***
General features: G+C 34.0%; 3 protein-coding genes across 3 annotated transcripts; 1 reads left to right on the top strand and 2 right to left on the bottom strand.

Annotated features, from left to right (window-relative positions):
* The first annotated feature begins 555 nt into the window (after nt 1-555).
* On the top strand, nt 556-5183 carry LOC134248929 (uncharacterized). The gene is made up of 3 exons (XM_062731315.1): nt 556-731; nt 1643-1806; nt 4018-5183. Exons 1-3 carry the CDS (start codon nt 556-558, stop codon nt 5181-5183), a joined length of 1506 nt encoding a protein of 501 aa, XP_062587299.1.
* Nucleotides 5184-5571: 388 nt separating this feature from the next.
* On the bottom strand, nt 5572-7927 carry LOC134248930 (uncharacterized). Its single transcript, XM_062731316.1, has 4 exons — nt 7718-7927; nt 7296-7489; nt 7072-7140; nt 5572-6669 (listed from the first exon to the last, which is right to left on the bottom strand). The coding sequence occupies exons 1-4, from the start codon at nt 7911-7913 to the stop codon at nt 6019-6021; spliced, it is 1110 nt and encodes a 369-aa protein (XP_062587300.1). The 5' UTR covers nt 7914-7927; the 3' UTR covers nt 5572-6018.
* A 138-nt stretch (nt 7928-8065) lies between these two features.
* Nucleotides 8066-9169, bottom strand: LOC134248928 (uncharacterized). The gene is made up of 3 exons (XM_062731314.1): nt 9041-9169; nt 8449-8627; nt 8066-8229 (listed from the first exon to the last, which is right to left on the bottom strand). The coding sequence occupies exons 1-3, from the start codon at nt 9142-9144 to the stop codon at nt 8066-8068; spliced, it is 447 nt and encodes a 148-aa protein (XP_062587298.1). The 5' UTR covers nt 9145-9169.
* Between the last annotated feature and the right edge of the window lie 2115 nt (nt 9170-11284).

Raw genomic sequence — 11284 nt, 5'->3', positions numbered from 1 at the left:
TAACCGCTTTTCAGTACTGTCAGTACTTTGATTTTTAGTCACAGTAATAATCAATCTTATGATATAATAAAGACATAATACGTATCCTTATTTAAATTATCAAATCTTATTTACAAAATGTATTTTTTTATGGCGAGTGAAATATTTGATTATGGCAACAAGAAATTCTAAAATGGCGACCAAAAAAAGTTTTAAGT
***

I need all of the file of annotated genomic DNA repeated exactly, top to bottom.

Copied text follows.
General features: G+C 34.0%; 3 protein-coding genes across 3 annotated transcripts; 1 reads left to right on the top strand and 2 right to left on the bottom strand.

Annotated features, from left to right (window-relative positions):
* The first annotated feature begins 555 nt into the window (after nt 1-555).
* On the top strand, nt 556-5183 carry LOC134248929 (uncharacterized). The gene is made up of 3 exons (XM_062731315.1): nt 556-731; nt 1643-1806; nt 4018-5183. Exons 1-3 carry the CDS (start codon nt 556-558, stop codon nt 5181-5183), a joined length of 1506 nt encoding a protein of 501 aa, XP_062587299.1.
* Nucleotides 5184-5571: 388 nt separating this feature from the next.
* On the bottom strand, nt 5572-7927 carry LOC134248930 (uncharacterized). Its single transcript, XM_062731316.1, has 4 exons — nt 7718-7927; nt 7296-7489; nt 7072-7140; nt 5572-6669 (listed from the first exon to the last, which is right to left on the bottom strand). The coding sequence occupies exons 1-4, from the start codon at nt 7911-7913 to the stop codon at nt 6019-6021; spliced, it is 1110 nt and encodes a 369-aa protein (XP_062587300.1). The 5' UTR covers nt 7914-7927; the 3' UTR covers nt 5572-6018.
* A 138-nt stretch (nt 7928-8065) lies between these two features.
* Nucleotides 8066-9169, bottom strand: LOC134248928 (uncharacterized). The gene is made up of 3 exons (XM_062731314.1): nt 9041-9169; nt 8449-8627; nt 8066-8229 (listed from the first exon to the last, which is right to left on the bottom strand). The coding sequence occupies exons 1-3, from the start codon at nt 9142-9144 to the stop codon at nt 8066-8068; spliced, it is 447 nt and encodes a 148-aa protein (XP_062587298.1). The 5' UTR covers nt 9145-9169.
* Between the last annotated feature and the right edge of the window lie 2115 nt (nt 9170-11284).

Raw genomic sequence — 11284 nt, 5'->3', positions numbered from 1 at the left:
TAACCGCTTTTCAGTACTGTCAGTACTTTGATTTTTAGTCACAGTAATAATCAATCTTATGATATAATAAAGACATAATACGTATCCTTATTTAAATTATCAAATCTTATTTACAAAATGTATTTTTTTATGGCGAGTGAAATATTTGATTATGGCAACAAGAAATTCTAAAATGGCGACCAAAAAAAGTTTTAAGT